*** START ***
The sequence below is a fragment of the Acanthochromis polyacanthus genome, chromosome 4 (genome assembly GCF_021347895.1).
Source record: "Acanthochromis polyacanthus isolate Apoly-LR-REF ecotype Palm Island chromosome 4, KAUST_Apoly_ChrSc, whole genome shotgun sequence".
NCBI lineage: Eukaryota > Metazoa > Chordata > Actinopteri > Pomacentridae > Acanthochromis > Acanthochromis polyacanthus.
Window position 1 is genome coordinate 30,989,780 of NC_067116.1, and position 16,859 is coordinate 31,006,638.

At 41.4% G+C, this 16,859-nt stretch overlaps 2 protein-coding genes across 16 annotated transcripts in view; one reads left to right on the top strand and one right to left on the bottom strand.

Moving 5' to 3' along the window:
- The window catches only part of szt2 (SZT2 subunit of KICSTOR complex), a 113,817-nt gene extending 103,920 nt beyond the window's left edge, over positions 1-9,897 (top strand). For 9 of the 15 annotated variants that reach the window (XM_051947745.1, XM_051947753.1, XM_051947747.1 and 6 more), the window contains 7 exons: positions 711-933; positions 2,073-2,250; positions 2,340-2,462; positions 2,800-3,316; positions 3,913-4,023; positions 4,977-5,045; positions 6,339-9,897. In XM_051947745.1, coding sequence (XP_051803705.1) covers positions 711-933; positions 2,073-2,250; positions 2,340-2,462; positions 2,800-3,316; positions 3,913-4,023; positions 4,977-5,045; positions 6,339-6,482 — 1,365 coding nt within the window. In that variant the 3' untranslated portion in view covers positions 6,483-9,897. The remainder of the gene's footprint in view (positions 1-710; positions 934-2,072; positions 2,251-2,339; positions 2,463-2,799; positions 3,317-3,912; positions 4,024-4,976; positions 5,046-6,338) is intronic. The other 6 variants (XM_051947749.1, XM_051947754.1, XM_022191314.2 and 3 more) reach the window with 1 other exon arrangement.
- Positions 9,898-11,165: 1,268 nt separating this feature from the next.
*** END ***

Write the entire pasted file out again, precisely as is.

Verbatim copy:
The sequence below is a fragment of the Acanthochromis polyacanthus genome, chromosome 4 (genome assembly GCF_021347895.1).
Source record: "Acanthochromis polyacanthus isolate Apoly-LR-REF ecotype Palm Island chromosome 4, KAUST_Apoly_ChrSc, whole genome shotgun sequence".
NCBI lineage: Eukaryota > Metazoa > Chordata > Actinopteri > Pomacentridae > Acanthochromis > Acanthochromis polyacanthus.
Window position 1 is genome coordinate 30,989,780 of NC_067116.1, and position 16,859 is coordinate 31,006,638.

At 41.4% G+C, this 16,859-nt stretch overlaps 2 protein-coding genes across 16 annotated transcripts in view; one reads left to right on the top strand and one right to left on the bottom strand.

Moving 5' to 3' along the window:
- The window catches only part of szt2 (SZT2 subunit of KICSTOR complex), a 113,817-nt gene extending 103,920 nt beyond the window's left edge, over positions 1-9,897 (top strand). For 9 of the 15 annotated variants that reach the window (XM_051947745.1, XM_051947753.1, XM_051947747.1 and 6 more), the window contains 7 exons: positions 711-933; positions 2,073-2,250; positions 2,340-2,462; positions 2,800-3,316; positions 3,913-4,023; positions 4,977-5,045; positions 6,339-9,897. In XM_051947745.1, coding sequence (XP_051803705.1) covers positions 711-933; positions 2,073-2,250; positions 2,340-2,462; positions 2,800-3,316; positions 3,913-4,023; positions 4,977-5,045; positions 6,339-6,482 — 1,365 coding nt within the window. In that variant the 3' untranslated portion in view covers positions 6,483-9,897. The remainder of the gene's footprint in view (positions 1-710; positions 934-2,072; positions 2,251-2,339; positions 2,463-2,799; positions 3,317-3,912; positions 4,024-4,976; positions 5,046-6,338) is intronic. The other 6 variants (XM_051947749.1, XM_051947754.1, XM_022191314.2 and 3 more) reach the window with 1 other exon arrangement.
- Positions 9,898-11,165: 1,268 nt separating this feature from the next.